Washington Hotline – November 24, 2020


National Tax Security Awareness Week

In IR-2020-259, the Internal Revenue Service announced that November 30 to December 4, 2020 will be the Annual National Tax Security Awareness Week. Each year, the IRS highlights the best methods for protecting individuals or businesses from identity theft and other security risks.

IRS Commissioner Chuck Rettig stated, “As the holiday season and tax season approach, everyone should remember to take basic steps to protect themselves. With more taxpayers and tax preparers working remotely, identity thieves are trying to use COVID-19 to scare and scam people out of their identities or money. All of us must be on guard and use the strongest security measures we can. The goal of National Tax Security Awareness Week is to remind people about important steps they can take to protect themselves and their tax information.”

As the COVID-19 pandemic continues, the IRS is receiving reports on many variations of prior scams. The National Tax Security Awareness Week is an educational program to encourage individuals, businesses and tax professionals to take steps to reduce identity theft.

The IRS has created multiple YouTube videos with information on data security. Go to IRS.gov and search for “Easy Steps to Protect Your Computer and Phone” and “Avoid Phishing Emails.”

Each day of National Tax Security Awareness Week will highlight a specific area of data security.

Day One: Personal and Financial Information – Individuals should use security software on computers and phones. The software should be set to automatically update no less than once each day. You should be on alert to avoid email phishing scams related to COVID-19 or Economic Impact Payments. All accounts should be protected with strong passwords. If you have the option, use two-factor authentication. Avoid use of public Wi-Fi in shopping malls and other similar locations.

Day Two: Multi-factor Authentication – Most tax software providers permit multi-factor authentication. This option is also available from your bank or financial services firm. Multi-factor authentication requires a second verification code, often sent to your mobile phone. It is paired with your password to increase protection for your online accounts.

Day Three: Identity Protection PIN – In January of 2021, taxpayers will be permitted to join the IRS IP PIN program. This IP PIN is a six-digit code known by you and the IRS. It will be available on IRS.gov/IPPIN. The IP PIN provides added protection for your Social Security number on your tax return. You should not share your IP PIN with anyone except your tax preparer.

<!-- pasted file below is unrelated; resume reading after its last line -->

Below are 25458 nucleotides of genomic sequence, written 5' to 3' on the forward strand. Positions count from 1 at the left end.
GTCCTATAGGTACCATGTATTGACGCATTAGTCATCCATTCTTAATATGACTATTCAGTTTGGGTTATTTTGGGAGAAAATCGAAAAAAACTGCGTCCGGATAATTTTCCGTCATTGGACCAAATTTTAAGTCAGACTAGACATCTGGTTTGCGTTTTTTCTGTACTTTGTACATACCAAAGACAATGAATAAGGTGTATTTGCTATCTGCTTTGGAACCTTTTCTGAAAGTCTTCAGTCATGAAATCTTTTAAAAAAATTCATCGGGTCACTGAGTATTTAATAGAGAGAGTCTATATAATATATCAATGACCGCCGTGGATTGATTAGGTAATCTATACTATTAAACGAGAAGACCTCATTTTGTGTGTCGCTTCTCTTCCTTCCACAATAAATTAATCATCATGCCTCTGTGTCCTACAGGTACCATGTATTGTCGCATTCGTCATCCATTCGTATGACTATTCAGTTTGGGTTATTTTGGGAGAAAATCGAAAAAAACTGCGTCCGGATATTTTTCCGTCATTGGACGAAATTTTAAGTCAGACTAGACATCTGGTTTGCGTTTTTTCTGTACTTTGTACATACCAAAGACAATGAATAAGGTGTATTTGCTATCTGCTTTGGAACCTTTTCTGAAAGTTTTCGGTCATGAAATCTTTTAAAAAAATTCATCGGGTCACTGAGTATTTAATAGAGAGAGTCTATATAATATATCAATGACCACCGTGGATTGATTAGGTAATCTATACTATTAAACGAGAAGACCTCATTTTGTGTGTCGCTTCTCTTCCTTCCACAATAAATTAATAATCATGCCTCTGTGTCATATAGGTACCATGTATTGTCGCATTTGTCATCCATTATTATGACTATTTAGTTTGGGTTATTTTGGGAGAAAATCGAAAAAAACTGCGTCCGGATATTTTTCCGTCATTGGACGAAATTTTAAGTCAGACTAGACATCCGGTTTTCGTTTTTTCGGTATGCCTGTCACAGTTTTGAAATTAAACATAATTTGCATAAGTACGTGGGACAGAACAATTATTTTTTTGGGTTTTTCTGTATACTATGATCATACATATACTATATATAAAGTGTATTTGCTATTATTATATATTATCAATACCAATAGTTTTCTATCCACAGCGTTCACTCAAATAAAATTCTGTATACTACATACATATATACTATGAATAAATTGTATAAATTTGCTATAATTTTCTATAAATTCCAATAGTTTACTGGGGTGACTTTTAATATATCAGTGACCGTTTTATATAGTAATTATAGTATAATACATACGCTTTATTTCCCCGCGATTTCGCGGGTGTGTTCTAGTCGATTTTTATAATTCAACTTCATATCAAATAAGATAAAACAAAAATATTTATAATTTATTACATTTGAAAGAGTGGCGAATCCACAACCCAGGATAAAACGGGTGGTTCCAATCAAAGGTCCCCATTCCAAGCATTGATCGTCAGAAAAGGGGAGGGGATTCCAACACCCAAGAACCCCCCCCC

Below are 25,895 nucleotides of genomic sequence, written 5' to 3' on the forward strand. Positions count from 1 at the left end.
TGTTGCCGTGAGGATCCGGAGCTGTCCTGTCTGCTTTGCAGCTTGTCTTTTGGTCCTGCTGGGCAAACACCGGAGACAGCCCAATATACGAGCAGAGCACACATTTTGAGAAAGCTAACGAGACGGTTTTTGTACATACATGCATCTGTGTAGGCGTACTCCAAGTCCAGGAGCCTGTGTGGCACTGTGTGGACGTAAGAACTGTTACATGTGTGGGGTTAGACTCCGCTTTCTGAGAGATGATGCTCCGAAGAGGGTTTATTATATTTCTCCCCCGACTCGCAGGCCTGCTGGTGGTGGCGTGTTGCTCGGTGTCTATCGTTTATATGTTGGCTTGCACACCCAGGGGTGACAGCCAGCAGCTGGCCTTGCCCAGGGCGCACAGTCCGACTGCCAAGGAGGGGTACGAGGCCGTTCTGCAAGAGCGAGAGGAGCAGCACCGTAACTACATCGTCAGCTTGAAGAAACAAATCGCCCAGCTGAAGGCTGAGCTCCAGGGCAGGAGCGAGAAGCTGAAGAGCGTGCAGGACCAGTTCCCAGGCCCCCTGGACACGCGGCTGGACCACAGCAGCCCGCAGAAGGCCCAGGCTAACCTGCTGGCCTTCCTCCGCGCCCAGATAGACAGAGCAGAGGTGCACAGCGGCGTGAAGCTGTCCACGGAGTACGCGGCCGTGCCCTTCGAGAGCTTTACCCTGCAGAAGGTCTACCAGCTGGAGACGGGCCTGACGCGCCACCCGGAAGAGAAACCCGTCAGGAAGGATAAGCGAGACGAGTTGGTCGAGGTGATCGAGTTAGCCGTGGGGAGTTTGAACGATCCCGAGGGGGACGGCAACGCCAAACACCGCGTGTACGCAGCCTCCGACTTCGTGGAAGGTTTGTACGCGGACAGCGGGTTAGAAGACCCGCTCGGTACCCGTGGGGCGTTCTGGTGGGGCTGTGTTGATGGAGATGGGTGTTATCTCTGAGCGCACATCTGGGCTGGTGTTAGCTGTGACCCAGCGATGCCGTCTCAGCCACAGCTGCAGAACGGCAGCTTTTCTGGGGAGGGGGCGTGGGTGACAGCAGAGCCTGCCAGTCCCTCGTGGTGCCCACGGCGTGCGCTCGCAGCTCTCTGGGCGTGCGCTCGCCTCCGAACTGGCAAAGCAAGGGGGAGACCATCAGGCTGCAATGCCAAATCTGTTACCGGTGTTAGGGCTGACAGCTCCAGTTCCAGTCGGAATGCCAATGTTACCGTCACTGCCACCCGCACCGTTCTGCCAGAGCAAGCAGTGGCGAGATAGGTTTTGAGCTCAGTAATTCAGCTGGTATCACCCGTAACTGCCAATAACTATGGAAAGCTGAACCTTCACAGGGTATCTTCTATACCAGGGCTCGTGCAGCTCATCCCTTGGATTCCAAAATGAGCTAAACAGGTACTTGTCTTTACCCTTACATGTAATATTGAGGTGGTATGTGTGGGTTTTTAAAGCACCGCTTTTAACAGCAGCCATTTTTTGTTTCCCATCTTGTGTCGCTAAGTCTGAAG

Day Four: Business Protection – Most of the attacks by fraudsters involve businesses with fewer than 100 employees. You should follow sound business data practices and security measures. Your tax software accounts should use two-factor authentication. With COVID-19, many employees are working remotely. All remote employees should have access through a Virtual Private Network (VPN). If you are a tax professional, you should have a written data security plan. Your employees should be knowledgeable about phishing and phone scams, fake client scams and COVID-19 scams. Tax professionals must have a data security and data theft recovery plan.

Editor’s Note: As COVID-19 numbers increase with cold weather, there will be a new round of identity theft scams. Individuals and businesses should take prudent steps to increase security and avoid identity theft this winter.

Pre-Bubble Easement Valuation Upheld

In Kumar Rajagopalan et ux. et al. v. Commissioner; No. 21394-11; No. 21575-11; T.C. Memo. 2020-159, the Tax Court upheld the taxpayer valuation on a conservation easement granted at the peak of the 2006 real estate market.

S. S. Mountain, LLC (“SS Mountain”) was formed in 2004 in North Carolina. Kumar Rajagopalan and former NFL star Warren Sapp were LLC members. SS Mountain purchased 120 acres in Hayward County, North Carolina. The LLC members considered two options – creating a residential subdivision of 37 lots or a plan with 12 lots and open space.

They decided to create 12 lots and grant a conservation easement on the balance of the property. On November 28, 2006, SS Mountain granted a conservation easement on 89.378 acres to the North American Land Trust (NALT). The development required further construction for roads and utilities.

Prior to the easement grant, four lots were sold for $750,000 dollars and a bank loan for $5 million was obtained. The remaining lots had similar estimated values. Defendant Sapp purchased an additional lot on September 21, 2007 for $1.1 million. Qualified appraiser Dave Roberts valued the easement using a “before and after” method.

The real estate market declined substantially after 2007 and the value of the properties decreased. SS Mountain reported a contribution deduction of $4,879,000 and attached the qualified appraisal to its 2006 Form 1065, U.S. Return of Partnership Income. SS Mountain issued Schedules K-1, Partner’s Share of Income, Deductions, Credits, etc. As LLC members, Kumar deducted $190,000 and Sapp deducted $2.1 million. The IRS denied both deductions and issued deficiencies and penalties under Section 6662(a).